Gina Davidson: Sex education is a vital life lesson

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SEX. When and what do you tell your children about the nitty gritty of procreation? Are you an, excuse the phrase, warts-and-all, tell-them-everything kind of parent?

Or do the birds and the bees become the elephant in the room as your offspring grow and begin to notice bodily changes – or indeed start asking particularly awkward questions about slang words for body parts after watching YouTube videos which would have your hugely experienced hair standing on end?

I only ask because the elephant became quite literal for my oldest boy last week when he and his primary six class got the “sex talk” at Edinburgh Zoo – oh what larks we had answering his incredibly forensic questions that evening.

They were introduced officially to the physical aspects of mating by watching a video all about the mighty trunked beasts of Africa. Or they might have been from India. They have smaller ears I believe, but I’m sure that’s not an allusion of any kind.

And when released out into the zoo to look at the animals, the rhinos had apparently been well briefed and put on a bit of a show for them. The appendage in action was, he told me in horrified awe, the same size as his younger sister.

Of course he found it all bizarre and incredibly amusing, as all small boys do when it comes to anything penile. Giggling – of which there was much – was met with hard stares and
frowning from teachers.

So now he knows the hokey cokey and what it’s all about, but has no comprehension, thankfully, of why there would ever be any desire to actually have sex. And that, I do hope, will be the state of affairs for quite some years to come.

The sex education though will carry on in school – and no doubt in the playground – and it will go way beyond the physical. Schools put a lot of emphasis on the importance of relationships, of love and respect – for others as well as for the young people’s own selves.

But there’s also knowing your rights and your responsibilities when it comes to sex – in particular unwanted attention or demands for sex. Children need to know that they should never feel pressured into having sex – by adults or other children. They need to know that they can say no and have their decision heard and respected.

Underlining just how vital that is, a survey of 1400 girls by Girlguiding Scotland published six months ago, showed that one in five girls aged from seven to 12 had experienced jokes of a sexual nature from boys, while 59 per cent of girls and young women aged 13 to 21 had dealt with some form of sexual harassment, with one in five experiencing unwanted sexual attention.

Sadly 70 per cent of these girls said they wouldn’t report sexual harassment as they were too frightened.

Teaching girls this kind of “attention” is never right is essential. Teaching boys that this behaviour is never right is just as fundamental.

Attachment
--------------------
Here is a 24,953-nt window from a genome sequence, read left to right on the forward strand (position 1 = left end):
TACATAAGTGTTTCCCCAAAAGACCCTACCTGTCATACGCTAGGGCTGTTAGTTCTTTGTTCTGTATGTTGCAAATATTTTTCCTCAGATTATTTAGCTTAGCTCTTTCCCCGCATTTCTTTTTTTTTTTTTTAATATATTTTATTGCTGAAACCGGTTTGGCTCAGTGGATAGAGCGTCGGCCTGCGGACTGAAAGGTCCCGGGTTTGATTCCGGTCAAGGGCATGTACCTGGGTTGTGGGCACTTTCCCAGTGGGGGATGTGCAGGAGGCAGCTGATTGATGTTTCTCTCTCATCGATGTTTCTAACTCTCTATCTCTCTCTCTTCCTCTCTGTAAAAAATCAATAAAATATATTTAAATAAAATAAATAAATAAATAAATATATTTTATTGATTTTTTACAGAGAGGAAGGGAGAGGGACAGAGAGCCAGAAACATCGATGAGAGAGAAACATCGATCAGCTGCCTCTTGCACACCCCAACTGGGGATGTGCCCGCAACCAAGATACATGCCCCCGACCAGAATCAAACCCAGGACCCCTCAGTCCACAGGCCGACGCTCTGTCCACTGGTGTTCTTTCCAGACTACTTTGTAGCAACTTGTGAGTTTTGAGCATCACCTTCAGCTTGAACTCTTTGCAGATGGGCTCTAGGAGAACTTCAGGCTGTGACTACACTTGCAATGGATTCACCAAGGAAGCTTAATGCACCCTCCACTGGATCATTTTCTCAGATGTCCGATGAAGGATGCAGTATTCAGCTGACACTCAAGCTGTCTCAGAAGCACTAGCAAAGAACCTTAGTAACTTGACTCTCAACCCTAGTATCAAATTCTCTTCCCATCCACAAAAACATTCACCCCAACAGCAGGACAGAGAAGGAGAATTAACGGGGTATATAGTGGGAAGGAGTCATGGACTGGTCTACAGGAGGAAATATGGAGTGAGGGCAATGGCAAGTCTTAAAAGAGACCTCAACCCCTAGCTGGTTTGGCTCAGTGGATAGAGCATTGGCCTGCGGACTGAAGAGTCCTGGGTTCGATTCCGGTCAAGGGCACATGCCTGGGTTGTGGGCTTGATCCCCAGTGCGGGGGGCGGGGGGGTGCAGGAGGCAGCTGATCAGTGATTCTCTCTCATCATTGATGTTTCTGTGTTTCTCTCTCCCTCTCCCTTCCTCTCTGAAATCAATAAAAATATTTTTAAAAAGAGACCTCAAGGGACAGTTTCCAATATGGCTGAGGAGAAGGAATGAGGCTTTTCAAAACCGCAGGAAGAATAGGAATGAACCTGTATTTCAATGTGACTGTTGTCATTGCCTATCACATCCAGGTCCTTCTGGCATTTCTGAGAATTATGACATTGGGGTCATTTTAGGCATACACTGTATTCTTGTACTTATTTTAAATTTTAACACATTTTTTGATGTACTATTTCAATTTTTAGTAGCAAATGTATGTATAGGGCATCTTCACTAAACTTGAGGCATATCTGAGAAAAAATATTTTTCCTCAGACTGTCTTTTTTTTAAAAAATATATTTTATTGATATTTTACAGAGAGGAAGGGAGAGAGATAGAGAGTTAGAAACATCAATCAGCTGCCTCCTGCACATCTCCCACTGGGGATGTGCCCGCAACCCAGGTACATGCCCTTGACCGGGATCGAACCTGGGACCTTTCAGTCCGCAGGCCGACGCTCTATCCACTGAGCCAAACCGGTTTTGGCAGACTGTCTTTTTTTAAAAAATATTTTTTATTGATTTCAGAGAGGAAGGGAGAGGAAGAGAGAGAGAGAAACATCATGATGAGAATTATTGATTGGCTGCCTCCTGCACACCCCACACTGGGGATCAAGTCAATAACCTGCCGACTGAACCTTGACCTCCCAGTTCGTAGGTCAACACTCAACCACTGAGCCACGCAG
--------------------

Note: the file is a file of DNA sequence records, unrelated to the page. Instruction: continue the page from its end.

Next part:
Rape is word which feels unfit for children’s ears. For the very young it certainly is, but while we’re teaching our children about sex, it has to be raised. It is far more important to the vast majority of teenagers for instance, than quadratic equations. After all, studies show that between half and three-quarters of men who rape did so for the first time as a teenager.

And surely the importance of dealing with these subjects in school is never more obvious when there’s yet another story about child grooming, abuse and rape by adults, about children being bullied because of their sexual orientation, about kids “sexting” each other and sending inappropriate photos through social media, about the teenage pregnancy rates, which while declining are still among the highest in western Europe.

Sex education – educating children about sex in the round and not just the biology – is all part of making healthy – physically, mentally and emotionally – individuals who have the skills they need to make decisions about sex for themselves.

There may be no examinations or projects to submit, but sex education is more vital than PE or home economics when it comes to equipping youngsters for a healthy life.

If anyone’s a warrior it’s Clare

I WISH I had a hat large enough to take off to my friend Clare Smith. Not only has she beaten breast cancer while working as the government’s top marketing whizz, but she’s now taking on the Total Warrior challenge in East Lothian this September.

She’ll be up to her oxters in ice and mud, be electrocuted and have to leap across flaming logs, all while running the 10k course. Mind you it will be good pre-season training for the hockey. Liberton Ladies HC will expect big things.

Knock-on effect of departure

LIKE Mark Turley before him Peter Gabbitas has left the council building and it seems likely he too will not return.

Whatever the reasons for his departure are, the fact that both these men were overseeing massive departments going through huge upheaval at a time of reducing budgets proves that the constant chipping away at local government finance eventually has an impact.

At the moment it’s been the jobs of directors few people will feel too sorry for as they no doubt will have decent pensions and possibly pay-offs too. But without a doubt the impact will be felt most by those reliant on the services the council and NHS provide.

Cabbies do city proud

WHO needs to see a swallow when you’ve got an Edinburgh taxi cab to tell you summer is here? The sun always seem to shine when it’s time for the annual trip by taxi drivers, their cabs decked out in colourful balloons as they take special needs children to the beach for the day. It’s one of the city’s best traditions.